Installation views

Exhibition presented in conjunction with Sightings, a project by the Leonard & Bina Ellen Art Gallery.
April 5 to May 18, in the metro level of the Concordia University EV Pavillion (1515 Sainte-Catherine Ouest, Montréal)

A project by Anne-Marie Proulx, featuring works by Raymonde April.

Anne-Marie Proulx is interested in the effets of accumulation and regrouping of photographs in Raymonde April's artistic practice. In the context of Sightings I: Inundations, Proulx examines the influence of the photographs' presentation context on their reception, their capacity to evoke other images, as well as the correspondences that could emerge between them.

This project proposes three investigations into Raymonde April's artwork Tout embrasser: two photographs extracted from its original 517 components; the eponymous publication which contains reproductions of the two exhibited photographs, revealing their relationship to the others in the April's series; as well as a personal and narrative interpretation of the artist's images.

For more information about this project, visit the Ellen Gallery's website.
For more information about Tout embrasser, visit Raymonde April's website.


Two large photographs: in one, a woman sweeps her sidewalk; in another, cement blocks are scattered over an unidentified setting. These images are from Tout embrasser by Raymonde April, a work that is the result of a retrospective of more than thirty years of her career and is based on research that the artist did within her personal photo archive. April selected 517 images that had never been exhibited: together, they became the basis for a film in which a stream of photographs goes by according to the rhythm of a hand that removes them one by one. In 2001, this project was the subject of an exhibition at the Leonard & Bina Ellen Art Gallery, where these same photographs were exhibited on the walls while the film was presented as a video installation. The exhibition also featured a selection of enlarged photographs and was accompanied by a publication. Functioning by accumulation and appearing in varying configurations, April’s images merit being viewed as a whole to understand their potential relationships and meanings. The photographs refute self-referentiality: they mingle, get mixed up, and recount stories that at times seem to be our own. With their seemingly familiar and wonderful banality, they enter our imaginations. In this way, our own images and memories are able to slip in among the photographs. Standing before these large-scale photographs, it becomes more difficult to let our imaginations flow freely. Isolated from the other 515, these two large photographs affirm themselves with a presence that fills our gaze, yet remain but two images within a world of many.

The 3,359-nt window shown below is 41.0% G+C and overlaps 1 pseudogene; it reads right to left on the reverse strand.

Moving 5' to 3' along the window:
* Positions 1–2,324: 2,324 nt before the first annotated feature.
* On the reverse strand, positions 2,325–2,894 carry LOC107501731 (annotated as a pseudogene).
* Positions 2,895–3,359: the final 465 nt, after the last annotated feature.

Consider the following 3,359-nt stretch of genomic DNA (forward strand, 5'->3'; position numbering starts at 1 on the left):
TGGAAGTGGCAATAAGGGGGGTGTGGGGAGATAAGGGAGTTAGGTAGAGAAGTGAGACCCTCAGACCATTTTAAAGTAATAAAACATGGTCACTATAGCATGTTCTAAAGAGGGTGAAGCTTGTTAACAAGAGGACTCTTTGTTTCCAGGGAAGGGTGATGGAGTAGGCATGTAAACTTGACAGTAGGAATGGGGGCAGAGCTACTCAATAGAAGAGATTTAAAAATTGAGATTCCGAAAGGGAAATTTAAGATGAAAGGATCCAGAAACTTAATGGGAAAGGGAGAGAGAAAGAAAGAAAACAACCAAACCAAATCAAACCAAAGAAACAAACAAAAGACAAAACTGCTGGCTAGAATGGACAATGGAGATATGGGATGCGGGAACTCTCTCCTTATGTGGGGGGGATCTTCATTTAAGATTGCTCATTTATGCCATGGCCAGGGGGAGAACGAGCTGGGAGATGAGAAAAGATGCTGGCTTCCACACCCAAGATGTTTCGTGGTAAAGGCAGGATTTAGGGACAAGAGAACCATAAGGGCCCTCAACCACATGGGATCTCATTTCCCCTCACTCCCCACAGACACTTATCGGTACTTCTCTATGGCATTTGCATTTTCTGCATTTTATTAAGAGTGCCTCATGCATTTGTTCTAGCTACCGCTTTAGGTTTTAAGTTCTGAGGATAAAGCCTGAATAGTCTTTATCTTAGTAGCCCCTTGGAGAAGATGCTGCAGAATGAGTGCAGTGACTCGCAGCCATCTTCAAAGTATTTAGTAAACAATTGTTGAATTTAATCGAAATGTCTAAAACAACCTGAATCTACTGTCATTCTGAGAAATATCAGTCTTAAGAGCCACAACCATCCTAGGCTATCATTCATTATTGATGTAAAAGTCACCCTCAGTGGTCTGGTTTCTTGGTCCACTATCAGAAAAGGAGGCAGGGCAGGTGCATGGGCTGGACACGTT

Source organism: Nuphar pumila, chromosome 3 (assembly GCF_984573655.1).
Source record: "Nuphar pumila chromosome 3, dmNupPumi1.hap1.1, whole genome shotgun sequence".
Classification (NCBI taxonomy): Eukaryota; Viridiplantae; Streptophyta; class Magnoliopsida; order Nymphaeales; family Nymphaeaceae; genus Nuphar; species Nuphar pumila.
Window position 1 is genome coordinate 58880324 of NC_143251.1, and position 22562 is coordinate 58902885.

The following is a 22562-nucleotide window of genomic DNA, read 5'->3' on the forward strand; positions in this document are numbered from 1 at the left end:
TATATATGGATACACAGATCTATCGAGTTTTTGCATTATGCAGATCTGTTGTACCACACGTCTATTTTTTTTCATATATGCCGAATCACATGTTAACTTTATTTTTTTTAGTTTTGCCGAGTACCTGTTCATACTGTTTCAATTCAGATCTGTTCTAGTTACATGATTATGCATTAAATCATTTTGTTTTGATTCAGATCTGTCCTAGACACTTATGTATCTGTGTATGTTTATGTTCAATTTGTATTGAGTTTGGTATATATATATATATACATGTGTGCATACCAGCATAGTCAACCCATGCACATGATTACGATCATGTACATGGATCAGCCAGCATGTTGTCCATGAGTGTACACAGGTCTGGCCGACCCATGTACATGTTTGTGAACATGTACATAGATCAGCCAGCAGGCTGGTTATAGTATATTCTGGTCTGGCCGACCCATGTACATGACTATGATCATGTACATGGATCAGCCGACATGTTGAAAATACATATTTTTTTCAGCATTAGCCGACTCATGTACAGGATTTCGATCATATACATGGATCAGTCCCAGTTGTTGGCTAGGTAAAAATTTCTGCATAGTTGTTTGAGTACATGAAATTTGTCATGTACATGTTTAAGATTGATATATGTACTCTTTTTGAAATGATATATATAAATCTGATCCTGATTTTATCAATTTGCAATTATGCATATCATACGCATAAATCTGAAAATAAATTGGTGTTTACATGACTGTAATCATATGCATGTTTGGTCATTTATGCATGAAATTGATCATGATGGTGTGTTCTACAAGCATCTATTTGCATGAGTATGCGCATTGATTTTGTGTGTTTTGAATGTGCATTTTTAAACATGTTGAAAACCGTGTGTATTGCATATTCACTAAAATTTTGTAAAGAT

Raymonde April, Tout embrasser (extrait 278/517), 1974/2001, silver print mounted on galvanized steel.
Collection of the Leonard & Bina Ellen Art Gallery, Concordia University. Purchase - Leonard & Bina Ellen Art Acquisition Endowment, 2003.
Photo : Richard-Max Tremblay.

The first time I looked at this image, I saw big, broken chunks of ice on the banks of the Chaudière River. In winter, a thick layer of ice forms above the floes that follow the current towards the Saint Lawrence. It cracks during the spring thaw, releasing shards of ice on the water’s surface. On its winding route, ice accumulates in a tight bend in the river, forming an obstruction that each year poses a threat to the houses by the river. Once when the ice overflowed onto the land around my family’s cottage, my father took pictures while it was being cleaned up. It was these that came to mind when I saw the cement blocks in Raymonde April’s photograph.

Photograph taken by my father, Pierre Proulx, after the flooding of the family cottage at Saint-Lambert de Lauzon, Spring 1986.

Translation by Zoë Chan

I wish to thank Raymonde April, Johanne Sloan, le Fonds de recherche sur la société et la culture (FQRSC), the Social Sciences and Humanities Research Council of Canada (SSHRC), Hydro-Québec, as well as the Faculty of Fine Arts and the School of Graduate Studies of Concordia University.